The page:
Pathways to Public Relations
Histories of Practice and Profession
Edited by Burton St. John III, Margot Opdycke Lamme, Jacquie L'Etang
Routledge – 2014 – 376 pages
Routledge – 2014 – 376 pages
Over the centuries, scholars have studied how individuals, institutions and groups have used various rhetorical stances to persuade others to pay attention to, believe in, and adopt a course of action. The emergence of public relations as an identifiable and discrete occupation in the early 20th century led scholars to describe this new iteration of persuasion as a unique, more systematized, and technical form of wielding influence, resulting in an overemphasis on practice, frequently couched within an American historical context.
This volume responds to such approaches by expanding the framework for understanding public relations history, investigating broad, conceptual questions concerning the ways in which public relations rose as a practice and a field within different cultures and countries at different times in history.
With its unique cultural and contextual emphasis, Pathways to Public Relations shifts the paradigm of public relations history away from traditional methodologies and assumptions, and provides a new and unique entry point into this complicated arena.
Introduction - Realizing New Pathways to Public Relations History (Burton St. John III, Margot Opdycke Lamme, and Jacquie L’Etang) Part I: Public Relations History and Faith 1. The Strategic Heart: The Nearly Mutual Embrace of Religion and Public (Robert Brown) 2. State and Church as Public Relations History in Ireland, 1922-2011 (Francis Xavier Carty) 3. The Public Relations and Artful Devotion of Hildegard Von Bingen (Cylor Spaulding and Melissa D. Dodd) 4. An Alternative View of Social Responsibility: The Ancient and Global Footprint of Caritas and Public Relations (Donn James Tilson) Part II: Public Relations History and Politics/Government 5. The Coercion of Consent: The Manipulative Potential of FBI Public Relations During the J. Edgar Hoover Era (Matthew Cecil) 6. Forgotten Roots of International Public Relations: Attempts of Germany, Great Britain, Czechoslovakia, and Poland to Influence the United States during World War I (Michael Kunczik) 7. Government is Different: A History of Public Relations in American Public Administration (Mordecai Lee) 8. Building Certainty in Uncertain Times: The Construction of Communication by Early Medieval Polities (Simon Moore) 9. I, Claudius the Idiot: Lessons to be Learned from Reputation Management in Ancient Rome (Christian Schnee) 10. The Utilization of Public Relations to Avoid Imperialism During the Beginning of Thailand’s Transition to Modernization (1851-1868) (Napawan Tantivejakul) Part III: Public Relations History and Reform 11. Between International and Domestic Public Relations: Cultural Diplomacy and Race in the 1949 ATMA "Round-the-World Tour" (Ferdinando Fasce) 12. Shell Oil as a Window into the Development of Public Relations in Nigeria: From Information Management to Social Accountability (Ismail Adegboyega Ibraheem, Abigail Odozi Ogwezzy-Ndisika, and Tunde Akanni) 13. The Intersection of Public Relations and Activism: A Multinational Look at Suffrage Movements (Diana Knott Martinelli) 14. Ubuntu, Professionalism, Activism, and the Rise of Public Relations in Uganda (Barbra Natifu and Amos Zikusooka) 15. Sarah Josepha Hale, Editor/Advocate (Erika J. Pribanic-Smith) Part IV: Public Relations History and the Profession 16. The Historical Development of Public Relations in Turkey: The Rise of a Profession in Times of Social Transformation (A. Banu Bıçakçı and Pelin Hürmeriç) 17. An Agent of Change: Public Relations in Early-20th Century Australia (Robert Crawford and Jim Macnamara) 18. The "New Technique": Public Relations, Propaganda, and the American Public, 1920-1925 (Margot Opdycke Lamme)19. Arthur Page and the Professionalization of Public Relations (Karen Miller Russell) 20. The Good Reason of Public Relations: PR News and the Selling of a Field (Burton St. John III) 21. Defining Public in Public Relations: How the 1920s Debate over Public Opinion Influenced Early Philosophies of Public Relations (Kevin Stoker)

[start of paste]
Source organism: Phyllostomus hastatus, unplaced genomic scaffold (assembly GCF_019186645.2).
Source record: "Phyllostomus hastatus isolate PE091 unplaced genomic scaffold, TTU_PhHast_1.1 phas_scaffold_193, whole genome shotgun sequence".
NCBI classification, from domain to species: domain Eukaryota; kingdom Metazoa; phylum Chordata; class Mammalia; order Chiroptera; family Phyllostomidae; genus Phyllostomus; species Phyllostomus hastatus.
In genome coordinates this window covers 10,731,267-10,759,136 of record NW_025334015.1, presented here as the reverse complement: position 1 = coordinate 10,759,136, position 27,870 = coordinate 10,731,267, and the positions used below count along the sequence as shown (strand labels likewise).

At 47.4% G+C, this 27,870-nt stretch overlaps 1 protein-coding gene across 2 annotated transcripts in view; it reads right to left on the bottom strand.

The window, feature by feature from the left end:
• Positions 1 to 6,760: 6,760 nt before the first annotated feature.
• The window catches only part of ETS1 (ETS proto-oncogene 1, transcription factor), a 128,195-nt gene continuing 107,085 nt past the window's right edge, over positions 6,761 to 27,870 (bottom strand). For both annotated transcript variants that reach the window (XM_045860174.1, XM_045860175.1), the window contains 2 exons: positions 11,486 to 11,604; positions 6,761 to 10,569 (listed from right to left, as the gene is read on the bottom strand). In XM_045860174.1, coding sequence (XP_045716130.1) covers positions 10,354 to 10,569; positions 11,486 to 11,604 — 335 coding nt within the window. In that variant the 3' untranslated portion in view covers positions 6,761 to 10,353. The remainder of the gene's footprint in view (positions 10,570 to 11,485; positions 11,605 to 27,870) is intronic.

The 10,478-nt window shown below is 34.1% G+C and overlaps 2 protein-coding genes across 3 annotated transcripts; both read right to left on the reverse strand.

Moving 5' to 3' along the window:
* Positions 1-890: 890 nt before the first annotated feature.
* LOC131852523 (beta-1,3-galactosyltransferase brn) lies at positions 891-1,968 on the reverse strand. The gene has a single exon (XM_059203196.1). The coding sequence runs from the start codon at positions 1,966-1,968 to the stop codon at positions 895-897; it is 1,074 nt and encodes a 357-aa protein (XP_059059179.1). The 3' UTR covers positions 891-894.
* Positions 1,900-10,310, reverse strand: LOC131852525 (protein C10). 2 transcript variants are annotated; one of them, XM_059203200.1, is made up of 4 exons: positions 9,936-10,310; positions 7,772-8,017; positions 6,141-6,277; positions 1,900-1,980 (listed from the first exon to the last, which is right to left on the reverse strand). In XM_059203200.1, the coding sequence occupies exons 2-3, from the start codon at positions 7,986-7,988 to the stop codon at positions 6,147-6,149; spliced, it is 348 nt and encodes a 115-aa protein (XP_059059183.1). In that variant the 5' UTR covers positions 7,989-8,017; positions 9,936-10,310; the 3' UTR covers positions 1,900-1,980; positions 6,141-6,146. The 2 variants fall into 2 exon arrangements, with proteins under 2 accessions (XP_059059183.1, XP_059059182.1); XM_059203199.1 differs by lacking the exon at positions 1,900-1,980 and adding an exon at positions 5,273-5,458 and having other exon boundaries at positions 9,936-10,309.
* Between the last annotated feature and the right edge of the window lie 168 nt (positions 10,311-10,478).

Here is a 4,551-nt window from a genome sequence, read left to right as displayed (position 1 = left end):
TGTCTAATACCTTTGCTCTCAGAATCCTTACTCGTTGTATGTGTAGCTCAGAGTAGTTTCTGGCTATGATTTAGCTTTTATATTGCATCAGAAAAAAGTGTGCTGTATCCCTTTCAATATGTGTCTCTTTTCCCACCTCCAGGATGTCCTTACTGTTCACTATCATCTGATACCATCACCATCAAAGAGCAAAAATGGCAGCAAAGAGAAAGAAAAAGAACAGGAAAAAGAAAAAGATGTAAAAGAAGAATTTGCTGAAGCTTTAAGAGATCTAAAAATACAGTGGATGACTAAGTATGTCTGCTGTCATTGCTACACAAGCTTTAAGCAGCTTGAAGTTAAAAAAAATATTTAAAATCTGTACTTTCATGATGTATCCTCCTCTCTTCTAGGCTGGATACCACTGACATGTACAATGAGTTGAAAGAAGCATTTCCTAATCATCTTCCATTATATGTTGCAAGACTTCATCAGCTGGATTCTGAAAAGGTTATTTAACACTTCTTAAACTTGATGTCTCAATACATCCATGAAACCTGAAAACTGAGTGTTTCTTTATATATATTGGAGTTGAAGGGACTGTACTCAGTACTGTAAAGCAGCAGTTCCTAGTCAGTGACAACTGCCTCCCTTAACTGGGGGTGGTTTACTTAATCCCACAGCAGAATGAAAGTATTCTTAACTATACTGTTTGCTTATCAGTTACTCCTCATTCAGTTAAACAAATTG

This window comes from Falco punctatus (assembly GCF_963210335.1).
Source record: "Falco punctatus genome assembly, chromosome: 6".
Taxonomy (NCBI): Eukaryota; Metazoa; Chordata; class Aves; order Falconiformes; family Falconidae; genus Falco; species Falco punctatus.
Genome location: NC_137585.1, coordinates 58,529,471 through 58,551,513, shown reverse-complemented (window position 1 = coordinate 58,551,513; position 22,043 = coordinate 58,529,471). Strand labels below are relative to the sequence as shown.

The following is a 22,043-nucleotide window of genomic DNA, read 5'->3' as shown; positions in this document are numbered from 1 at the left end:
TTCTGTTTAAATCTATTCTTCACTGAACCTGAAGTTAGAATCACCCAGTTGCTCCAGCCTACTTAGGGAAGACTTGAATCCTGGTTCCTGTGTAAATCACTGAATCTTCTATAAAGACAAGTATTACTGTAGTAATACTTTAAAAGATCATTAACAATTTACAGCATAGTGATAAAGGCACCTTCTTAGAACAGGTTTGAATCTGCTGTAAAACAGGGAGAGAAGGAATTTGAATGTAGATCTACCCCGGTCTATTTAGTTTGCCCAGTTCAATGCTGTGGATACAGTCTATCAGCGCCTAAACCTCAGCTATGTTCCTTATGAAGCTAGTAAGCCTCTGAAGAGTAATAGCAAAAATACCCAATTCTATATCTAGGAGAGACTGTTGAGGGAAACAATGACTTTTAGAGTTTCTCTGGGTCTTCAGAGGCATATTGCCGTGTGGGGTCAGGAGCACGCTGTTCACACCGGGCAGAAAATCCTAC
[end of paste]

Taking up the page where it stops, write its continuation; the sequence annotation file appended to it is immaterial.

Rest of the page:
Burton St. John III, Ph.D., is Associate Professor in the Department of Communication and Theatre Arts at Old Dominion University, USA
Margot Opdycke Lamme, Ph.D., is Associate Professor in the Department of Advertising and Public Relations at the University of Alabama, USA
Jacquie L'Etang, Ph.D., is Chair of Public Relations and Applied Communication in the Division of Media, Communications and Performing Arts at Queen Margaret University, Scotland